As the main contact for most of our clients during an ongoing campaign, I’m often asked to tag along with Rick Simmons to meet with prospective clients. We view the sales process as a two way street that’s successful both for the client and for Dinkum. To achieve this, it’s important to get a true sense of what a potential client does, how they do it, and what challenges they face.
Two years ago, it was rare to hear a client say “we’re looking to hire an Internet marketing specialist in-house”. Today, it’s very common. Businesses, nonprofits, educational institutions, and even small start-ups know the Internet isn’t a sideshow – it’s often the main stage. Their instinct is to internalize that skill. The difficulty is finding someone who fits the bill because the Internet is a bigger, broader, and deeper environment than a single affordable (or even highly compensated) employee can master.
The Perfect Internet Marketing Employee
I recently asked a prospect to describe their “perfect” Internet marketing employee. They’d been searching for four months. Total resumes in the pile = 3. Those with all the skills – 0. This is what they were searching for.
- Expert in SEO (onsite and offsite) including strategy, implementation, and ongoing efforts
- Expert is social media marketing
- Expert in Paid Search (PPC)
- Expert in creative link building and article optimization and distribution techniques
- Expert in analytics/tracking for accurate goal conversion tracking, A/B testing, etc.
- Significant WordPress experience
- Stays current regarding the latest trends and tools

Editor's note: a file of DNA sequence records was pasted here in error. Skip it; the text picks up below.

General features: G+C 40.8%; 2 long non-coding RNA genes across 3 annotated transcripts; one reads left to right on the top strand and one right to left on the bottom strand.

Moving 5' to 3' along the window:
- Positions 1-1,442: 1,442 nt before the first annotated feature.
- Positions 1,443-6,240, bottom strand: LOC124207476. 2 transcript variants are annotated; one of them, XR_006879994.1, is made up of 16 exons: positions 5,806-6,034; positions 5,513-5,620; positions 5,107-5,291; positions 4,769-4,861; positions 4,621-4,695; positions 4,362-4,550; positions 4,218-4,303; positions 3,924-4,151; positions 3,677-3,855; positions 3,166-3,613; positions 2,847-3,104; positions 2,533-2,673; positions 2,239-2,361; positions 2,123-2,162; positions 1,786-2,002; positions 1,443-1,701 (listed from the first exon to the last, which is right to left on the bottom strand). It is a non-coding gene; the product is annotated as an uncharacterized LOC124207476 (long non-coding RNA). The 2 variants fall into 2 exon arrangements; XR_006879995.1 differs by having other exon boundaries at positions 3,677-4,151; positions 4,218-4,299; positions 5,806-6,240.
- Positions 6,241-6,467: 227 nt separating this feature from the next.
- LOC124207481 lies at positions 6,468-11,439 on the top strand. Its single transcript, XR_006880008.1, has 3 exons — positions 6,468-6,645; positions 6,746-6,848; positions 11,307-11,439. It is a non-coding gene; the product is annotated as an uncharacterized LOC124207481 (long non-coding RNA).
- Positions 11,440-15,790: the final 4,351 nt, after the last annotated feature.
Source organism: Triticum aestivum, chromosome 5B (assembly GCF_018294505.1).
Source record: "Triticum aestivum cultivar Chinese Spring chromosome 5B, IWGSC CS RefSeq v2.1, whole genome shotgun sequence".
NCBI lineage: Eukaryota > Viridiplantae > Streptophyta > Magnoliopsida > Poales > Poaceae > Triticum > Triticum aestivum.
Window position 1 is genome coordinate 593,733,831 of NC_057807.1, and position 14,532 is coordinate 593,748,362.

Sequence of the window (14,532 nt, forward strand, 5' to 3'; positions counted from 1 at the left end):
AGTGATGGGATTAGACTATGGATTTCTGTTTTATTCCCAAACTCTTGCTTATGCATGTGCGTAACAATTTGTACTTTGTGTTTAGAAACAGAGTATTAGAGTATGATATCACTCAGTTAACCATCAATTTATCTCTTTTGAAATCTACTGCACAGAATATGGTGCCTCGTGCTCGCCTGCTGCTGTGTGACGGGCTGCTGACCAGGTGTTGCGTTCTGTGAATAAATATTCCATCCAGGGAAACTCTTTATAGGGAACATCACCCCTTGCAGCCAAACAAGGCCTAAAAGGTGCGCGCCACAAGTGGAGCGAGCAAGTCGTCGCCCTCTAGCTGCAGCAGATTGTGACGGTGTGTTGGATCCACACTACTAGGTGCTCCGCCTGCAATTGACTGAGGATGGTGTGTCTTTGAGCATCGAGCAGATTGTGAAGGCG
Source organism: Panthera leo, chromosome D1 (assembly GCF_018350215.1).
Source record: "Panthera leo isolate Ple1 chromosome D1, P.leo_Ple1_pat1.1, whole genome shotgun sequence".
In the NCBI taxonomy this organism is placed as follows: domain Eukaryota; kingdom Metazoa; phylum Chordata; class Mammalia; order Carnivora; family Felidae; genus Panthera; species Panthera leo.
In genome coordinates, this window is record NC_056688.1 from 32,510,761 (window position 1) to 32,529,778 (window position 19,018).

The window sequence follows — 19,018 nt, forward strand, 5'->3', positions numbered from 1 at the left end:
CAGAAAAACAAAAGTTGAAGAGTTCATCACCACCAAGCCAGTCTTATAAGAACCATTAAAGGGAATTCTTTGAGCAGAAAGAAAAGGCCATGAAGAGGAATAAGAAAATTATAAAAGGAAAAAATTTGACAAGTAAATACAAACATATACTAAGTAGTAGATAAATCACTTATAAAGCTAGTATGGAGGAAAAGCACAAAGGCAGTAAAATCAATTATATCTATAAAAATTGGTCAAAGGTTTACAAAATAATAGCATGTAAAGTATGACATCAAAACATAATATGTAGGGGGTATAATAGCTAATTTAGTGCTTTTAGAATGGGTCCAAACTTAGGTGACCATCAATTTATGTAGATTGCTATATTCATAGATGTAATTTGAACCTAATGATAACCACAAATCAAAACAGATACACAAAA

- $60,000-$80,000 base salary, plus benefits
I don’t believe this person exists – at least not at the $60,000 plus benefits level. And if they do, they’ll likely be gone in a year. As many of the prospect’s resumes showed, talent in our industry can afford to jump around.
My Answer to the Question
I don’t think the perfect Internet marketing employee exists. It’s actually a matter of figuring out which skills are most needed on a daily basis, and hiring someone with those skills and outsourcing the other skills. We’ve seen this value proposition play out many times for our clients, where it’s cheaper AND more effective to hire a team of skilled Internet marketers than harness that skill in-house.
What’s the Future?
In a few years, this might not be the case. For instance, you can find and hire great web or print designers. Maybe once the evolution of the Internet slows down we’ll see a similar situation. My prediction is we’ll continue to need a diverse set of talents and personalities within an Internet marketing campaign, and that companies will continue to hire agencies/teams or become more adept at building internal teams for this critical marketing need. It won’t be too different to the Bell Labs and HP Labs models that have driven technology innovation for a half century. WalMart Labs anyone?
Photo Credit: http://www.sxc.hu/photo/427091